Putin divorce sparks denial and disbelief in Moscow
Vladimir Putin and his wife had gone on national television to tell the world their marriage was over. Yet on the streets of Moscow today I found many Russians still refusing to believe that a Russian president could even contemplate getting a divorce.
"I don't believe it," Valery told me, "I don't. Our leaders just don't do that sort of thing. They never have."
Nadezhda wouldn't believe me, either.
"It's nothing more than gossip," she snapped, "That must have been a clown on TV last night posing as Putin!"
I spent five minutes trying to convince Nadezhda that there was no clown, that it really had been President Putin on TV. But she wouldn't believe me. She told me that Vladmir Putin and his wife had "responsibilities to the Russian people and to God" and could never divorce.
Such disbelief is understandable.
After all, it's 300 years since the last time a Russian leader annulled his marriage.
That was Peter the Great, who despatched his spouse to a nunnery. Had television existed in Tsar Peter's day, I wonder if he, too, would have chosen to announce his separation in a joint appearance on state television, like Vladimir and Ludmila.
Their interview, during an interval at the ballet, was the strangest affair and came across as highly stage-managed.
Up until this interview, the private life of the Russian president had been taboo for Russia's state media.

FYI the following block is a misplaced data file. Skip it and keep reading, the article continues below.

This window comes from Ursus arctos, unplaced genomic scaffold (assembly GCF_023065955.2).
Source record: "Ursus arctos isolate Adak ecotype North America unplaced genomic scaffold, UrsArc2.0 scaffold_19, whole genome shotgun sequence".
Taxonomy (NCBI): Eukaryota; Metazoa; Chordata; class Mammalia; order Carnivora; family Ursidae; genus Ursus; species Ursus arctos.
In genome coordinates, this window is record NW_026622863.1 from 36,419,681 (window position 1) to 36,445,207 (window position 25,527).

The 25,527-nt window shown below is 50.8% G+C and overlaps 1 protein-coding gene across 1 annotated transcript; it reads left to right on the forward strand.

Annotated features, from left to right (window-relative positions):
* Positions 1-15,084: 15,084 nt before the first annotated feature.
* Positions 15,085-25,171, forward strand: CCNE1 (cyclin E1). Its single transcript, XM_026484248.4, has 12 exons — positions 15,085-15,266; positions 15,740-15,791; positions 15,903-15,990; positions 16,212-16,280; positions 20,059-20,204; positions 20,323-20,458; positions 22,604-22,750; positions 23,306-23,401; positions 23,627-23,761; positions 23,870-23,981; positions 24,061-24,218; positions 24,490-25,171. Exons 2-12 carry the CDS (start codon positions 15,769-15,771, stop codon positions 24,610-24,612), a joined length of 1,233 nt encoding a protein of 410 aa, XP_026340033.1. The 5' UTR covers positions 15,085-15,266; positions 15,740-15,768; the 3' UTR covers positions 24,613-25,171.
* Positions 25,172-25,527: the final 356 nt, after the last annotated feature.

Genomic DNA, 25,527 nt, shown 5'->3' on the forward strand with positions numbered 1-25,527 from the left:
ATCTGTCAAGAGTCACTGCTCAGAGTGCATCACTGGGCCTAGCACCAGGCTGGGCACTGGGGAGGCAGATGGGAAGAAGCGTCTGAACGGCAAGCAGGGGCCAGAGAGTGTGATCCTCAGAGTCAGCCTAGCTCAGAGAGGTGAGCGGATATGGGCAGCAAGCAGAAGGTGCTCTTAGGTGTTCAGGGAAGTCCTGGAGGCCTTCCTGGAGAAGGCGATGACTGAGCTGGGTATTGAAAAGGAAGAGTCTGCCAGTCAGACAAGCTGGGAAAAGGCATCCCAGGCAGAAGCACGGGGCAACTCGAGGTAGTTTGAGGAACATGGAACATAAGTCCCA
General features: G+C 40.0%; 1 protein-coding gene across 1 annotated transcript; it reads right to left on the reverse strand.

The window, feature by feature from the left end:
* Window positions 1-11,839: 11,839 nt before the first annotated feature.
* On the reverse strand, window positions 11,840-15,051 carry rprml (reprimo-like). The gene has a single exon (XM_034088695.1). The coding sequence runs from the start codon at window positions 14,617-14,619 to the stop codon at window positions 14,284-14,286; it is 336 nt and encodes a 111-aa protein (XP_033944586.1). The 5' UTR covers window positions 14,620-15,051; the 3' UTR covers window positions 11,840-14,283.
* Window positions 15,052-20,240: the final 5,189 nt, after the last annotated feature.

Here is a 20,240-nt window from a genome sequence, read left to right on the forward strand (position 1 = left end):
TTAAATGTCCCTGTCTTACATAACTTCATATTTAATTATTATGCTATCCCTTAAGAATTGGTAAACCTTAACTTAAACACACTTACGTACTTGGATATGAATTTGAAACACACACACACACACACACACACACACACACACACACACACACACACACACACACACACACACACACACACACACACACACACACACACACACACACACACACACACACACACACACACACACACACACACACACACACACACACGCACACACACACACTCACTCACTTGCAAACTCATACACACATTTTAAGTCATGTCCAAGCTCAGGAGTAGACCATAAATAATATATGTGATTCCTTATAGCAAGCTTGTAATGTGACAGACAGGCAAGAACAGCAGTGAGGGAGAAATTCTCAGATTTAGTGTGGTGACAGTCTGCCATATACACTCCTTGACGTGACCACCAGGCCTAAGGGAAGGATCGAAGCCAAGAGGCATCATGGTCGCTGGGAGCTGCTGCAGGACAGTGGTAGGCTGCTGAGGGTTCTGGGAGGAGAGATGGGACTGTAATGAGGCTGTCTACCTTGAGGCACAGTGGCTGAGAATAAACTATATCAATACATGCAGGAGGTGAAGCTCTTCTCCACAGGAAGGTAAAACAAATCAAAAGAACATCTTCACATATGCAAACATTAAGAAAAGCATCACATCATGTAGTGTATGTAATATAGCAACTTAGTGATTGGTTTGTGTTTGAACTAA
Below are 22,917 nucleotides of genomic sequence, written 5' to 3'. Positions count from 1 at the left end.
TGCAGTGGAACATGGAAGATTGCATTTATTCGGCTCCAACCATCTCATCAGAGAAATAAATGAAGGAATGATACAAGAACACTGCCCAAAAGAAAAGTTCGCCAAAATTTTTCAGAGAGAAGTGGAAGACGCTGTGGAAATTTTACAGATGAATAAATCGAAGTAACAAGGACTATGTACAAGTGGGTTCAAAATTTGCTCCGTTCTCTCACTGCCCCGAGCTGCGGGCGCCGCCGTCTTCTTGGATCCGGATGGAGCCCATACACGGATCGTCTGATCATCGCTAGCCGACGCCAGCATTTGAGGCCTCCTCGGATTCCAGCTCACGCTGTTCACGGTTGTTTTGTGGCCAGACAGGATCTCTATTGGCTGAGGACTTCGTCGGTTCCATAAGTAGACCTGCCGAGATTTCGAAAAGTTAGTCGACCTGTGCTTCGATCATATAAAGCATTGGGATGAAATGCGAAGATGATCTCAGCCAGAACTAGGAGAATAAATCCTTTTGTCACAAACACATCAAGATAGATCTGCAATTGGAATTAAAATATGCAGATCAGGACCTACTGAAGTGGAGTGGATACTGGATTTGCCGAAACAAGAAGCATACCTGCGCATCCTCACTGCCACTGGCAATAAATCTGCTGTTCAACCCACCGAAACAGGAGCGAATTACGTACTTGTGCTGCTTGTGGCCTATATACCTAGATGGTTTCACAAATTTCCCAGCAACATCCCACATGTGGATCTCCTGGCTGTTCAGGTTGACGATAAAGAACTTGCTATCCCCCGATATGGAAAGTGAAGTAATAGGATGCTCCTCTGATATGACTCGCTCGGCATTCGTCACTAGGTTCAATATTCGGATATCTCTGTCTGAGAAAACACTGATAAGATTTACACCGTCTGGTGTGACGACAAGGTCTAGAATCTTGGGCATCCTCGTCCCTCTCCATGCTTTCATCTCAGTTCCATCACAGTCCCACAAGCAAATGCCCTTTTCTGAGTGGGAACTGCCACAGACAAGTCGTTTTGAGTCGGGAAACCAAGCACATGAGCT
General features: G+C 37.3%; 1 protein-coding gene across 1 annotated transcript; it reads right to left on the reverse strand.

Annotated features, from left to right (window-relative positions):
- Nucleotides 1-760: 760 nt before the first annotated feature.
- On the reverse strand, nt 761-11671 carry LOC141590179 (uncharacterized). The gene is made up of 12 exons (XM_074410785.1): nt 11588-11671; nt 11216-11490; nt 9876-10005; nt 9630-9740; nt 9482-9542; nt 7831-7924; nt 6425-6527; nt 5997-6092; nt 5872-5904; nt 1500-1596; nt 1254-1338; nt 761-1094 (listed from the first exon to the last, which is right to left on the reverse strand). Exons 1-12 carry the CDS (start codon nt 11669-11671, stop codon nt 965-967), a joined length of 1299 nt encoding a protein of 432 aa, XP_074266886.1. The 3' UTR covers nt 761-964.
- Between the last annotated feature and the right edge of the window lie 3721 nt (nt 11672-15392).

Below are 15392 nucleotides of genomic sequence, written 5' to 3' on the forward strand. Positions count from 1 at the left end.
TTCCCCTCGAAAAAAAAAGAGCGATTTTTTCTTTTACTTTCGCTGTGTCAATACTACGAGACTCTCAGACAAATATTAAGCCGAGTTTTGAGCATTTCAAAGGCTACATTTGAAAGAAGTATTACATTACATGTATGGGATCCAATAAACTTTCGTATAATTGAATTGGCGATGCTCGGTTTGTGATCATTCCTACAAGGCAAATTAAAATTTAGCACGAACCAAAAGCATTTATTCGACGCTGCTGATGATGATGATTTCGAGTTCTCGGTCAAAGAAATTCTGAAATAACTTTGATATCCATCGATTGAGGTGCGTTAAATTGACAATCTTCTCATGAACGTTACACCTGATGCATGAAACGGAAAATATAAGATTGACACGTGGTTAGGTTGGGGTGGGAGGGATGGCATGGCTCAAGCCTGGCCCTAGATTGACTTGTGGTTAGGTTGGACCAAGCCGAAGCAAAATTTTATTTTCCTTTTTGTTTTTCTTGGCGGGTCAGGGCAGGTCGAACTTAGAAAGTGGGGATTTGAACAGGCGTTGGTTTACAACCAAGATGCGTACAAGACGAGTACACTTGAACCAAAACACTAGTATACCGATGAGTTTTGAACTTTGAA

Reporters would never dare to ask the Kremlin leader about his marital problems.
On Thursday night, though, a state television correspondent posed the hitherto unthinkable questions: was it true that the president and his wife were living apart? Were they divorced?
It's hard to believe such uncomfortable quizzing could have gone ahead without official say-so.
The reporter sounded nervous; at one point she apologised for mentioning the D-word - "divorce".
So why is the marriage over?
Judging from what was said in the interview, it comes down to Vladimir spending too much time at work and Ludmila's loathing of being in the public eye. But could there be another reason?
On Moscow radio, Vladimir Putin's spokesman Dmitry Peskov was asked about "rumours" that another woman had come into the president's life. Mr Peskov denied it, dismissing claims as "gossip, rumours and speculation".
It's unclear how the divorce will affect Russia's perception of their president.
Some Russians - like Nadezhda - will clearly be disappointed that the Kremlin leader is pushing ahead with plans for a divorce.
Today's edition of Izvestia warns that President Putin risks alienating a key section of his supporters - married women.
And yet there has been a degree of sympathy and support for him in the media and in blogosphere; some Russians praise him for being honest about his private life and his marital problems, and for showing that a Russian president is no demigod: he's just human, like everyone else.